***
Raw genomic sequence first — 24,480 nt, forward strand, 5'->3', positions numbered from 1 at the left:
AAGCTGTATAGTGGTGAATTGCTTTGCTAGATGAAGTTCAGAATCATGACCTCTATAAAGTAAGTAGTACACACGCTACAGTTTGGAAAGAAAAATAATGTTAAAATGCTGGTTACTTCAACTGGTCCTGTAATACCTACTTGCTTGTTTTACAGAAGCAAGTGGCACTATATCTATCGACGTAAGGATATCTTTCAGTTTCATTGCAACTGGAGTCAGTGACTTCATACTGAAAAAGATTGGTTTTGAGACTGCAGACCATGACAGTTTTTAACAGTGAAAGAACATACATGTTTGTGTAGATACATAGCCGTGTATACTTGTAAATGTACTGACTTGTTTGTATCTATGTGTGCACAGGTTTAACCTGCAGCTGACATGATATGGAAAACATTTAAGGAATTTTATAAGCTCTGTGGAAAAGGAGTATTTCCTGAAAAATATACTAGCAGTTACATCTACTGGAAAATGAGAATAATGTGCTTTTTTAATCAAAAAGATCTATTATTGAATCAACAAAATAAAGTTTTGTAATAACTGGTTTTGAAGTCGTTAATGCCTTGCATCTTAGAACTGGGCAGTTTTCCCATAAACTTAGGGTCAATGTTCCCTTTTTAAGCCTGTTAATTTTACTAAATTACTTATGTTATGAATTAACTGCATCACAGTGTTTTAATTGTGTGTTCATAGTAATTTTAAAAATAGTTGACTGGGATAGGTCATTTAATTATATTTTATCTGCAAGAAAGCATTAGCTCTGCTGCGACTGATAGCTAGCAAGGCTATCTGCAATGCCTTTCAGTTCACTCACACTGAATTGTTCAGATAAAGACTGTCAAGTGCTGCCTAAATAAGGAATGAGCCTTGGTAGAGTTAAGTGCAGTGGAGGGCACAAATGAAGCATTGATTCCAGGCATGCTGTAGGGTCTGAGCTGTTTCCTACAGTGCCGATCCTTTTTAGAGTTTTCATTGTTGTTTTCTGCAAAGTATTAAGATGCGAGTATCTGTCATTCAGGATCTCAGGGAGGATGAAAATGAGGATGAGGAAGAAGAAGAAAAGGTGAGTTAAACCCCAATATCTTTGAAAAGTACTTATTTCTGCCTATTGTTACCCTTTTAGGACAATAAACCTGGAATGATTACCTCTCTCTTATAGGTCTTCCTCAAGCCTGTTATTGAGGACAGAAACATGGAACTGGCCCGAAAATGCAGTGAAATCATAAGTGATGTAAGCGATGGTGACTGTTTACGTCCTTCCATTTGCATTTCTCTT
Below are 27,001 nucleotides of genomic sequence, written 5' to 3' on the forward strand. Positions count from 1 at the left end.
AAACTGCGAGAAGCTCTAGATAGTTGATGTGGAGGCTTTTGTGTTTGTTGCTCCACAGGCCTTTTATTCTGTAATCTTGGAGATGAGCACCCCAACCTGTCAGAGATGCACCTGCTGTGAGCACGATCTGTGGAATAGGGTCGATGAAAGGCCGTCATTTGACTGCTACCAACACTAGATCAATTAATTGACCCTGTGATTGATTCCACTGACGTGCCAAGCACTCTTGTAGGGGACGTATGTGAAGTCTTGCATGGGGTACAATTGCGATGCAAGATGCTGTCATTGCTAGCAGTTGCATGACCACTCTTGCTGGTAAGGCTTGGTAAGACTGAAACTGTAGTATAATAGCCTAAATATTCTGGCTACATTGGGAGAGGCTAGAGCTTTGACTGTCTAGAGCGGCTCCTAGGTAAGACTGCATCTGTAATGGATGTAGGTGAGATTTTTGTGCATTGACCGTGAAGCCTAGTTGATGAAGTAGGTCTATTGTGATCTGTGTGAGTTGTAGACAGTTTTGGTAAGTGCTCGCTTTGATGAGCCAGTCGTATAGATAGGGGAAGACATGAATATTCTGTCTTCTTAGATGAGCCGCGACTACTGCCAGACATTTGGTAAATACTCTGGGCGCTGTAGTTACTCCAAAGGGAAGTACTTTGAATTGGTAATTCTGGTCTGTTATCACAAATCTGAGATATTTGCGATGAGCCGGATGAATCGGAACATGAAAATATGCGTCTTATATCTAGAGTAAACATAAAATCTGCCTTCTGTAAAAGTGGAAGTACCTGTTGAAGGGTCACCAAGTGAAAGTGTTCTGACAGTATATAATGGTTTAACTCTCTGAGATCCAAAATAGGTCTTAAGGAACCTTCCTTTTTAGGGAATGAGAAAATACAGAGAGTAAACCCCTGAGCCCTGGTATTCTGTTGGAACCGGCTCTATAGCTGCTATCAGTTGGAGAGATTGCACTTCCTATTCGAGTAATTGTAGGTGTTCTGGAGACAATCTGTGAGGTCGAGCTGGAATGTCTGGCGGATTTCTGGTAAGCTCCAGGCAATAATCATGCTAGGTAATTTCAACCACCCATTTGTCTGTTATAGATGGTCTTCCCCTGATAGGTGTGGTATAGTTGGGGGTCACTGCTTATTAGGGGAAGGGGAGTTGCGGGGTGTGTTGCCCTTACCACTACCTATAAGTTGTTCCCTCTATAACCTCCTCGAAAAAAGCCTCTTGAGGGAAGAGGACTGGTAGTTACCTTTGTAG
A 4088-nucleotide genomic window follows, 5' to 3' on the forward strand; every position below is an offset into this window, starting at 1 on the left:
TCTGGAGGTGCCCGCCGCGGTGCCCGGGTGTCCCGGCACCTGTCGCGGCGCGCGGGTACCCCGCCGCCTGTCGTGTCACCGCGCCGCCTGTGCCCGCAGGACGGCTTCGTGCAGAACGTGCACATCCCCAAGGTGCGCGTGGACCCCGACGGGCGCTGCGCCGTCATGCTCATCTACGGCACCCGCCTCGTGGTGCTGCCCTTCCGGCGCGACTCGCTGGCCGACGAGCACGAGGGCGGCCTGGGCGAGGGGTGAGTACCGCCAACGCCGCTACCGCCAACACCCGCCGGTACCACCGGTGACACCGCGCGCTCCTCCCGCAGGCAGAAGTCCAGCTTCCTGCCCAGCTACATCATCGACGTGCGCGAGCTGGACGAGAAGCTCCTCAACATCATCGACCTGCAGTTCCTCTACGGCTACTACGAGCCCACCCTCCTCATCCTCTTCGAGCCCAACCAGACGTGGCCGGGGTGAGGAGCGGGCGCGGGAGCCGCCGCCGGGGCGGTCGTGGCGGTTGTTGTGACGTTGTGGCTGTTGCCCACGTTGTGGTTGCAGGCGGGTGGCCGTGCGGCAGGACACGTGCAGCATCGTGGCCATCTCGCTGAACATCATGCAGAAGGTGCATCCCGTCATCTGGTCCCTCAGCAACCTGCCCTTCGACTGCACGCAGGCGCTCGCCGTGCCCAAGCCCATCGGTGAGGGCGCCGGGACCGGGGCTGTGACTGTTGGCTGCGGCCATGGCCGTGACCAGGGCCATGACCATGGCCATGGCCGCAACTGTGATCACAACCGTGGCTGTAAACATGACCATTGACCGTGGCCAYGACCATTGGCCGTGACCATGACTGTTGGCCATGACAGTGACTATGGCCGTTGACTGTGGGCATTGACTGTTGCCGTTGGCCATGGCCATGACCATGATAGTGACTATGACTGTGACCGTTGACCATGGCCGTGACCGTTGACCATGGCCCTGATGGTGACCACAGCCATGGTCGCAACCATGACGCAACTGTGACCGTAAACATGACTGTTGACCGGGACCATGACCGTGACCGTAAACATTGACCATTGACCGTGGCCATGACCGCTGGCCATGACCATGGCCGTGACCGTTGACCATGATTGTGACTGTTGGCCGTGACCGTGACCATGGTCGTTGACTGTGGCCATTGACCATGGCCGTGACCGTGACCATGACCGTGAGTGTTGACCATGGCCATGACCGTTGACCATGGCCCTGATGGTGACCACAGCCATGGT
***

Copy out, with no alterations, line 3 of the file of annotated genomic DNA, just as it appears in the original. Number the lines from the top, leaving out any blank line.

Below are 27,001 nucleotides of genomic sequence, written 5' to 3' on the forward strand. Positions count from 1 at the left end.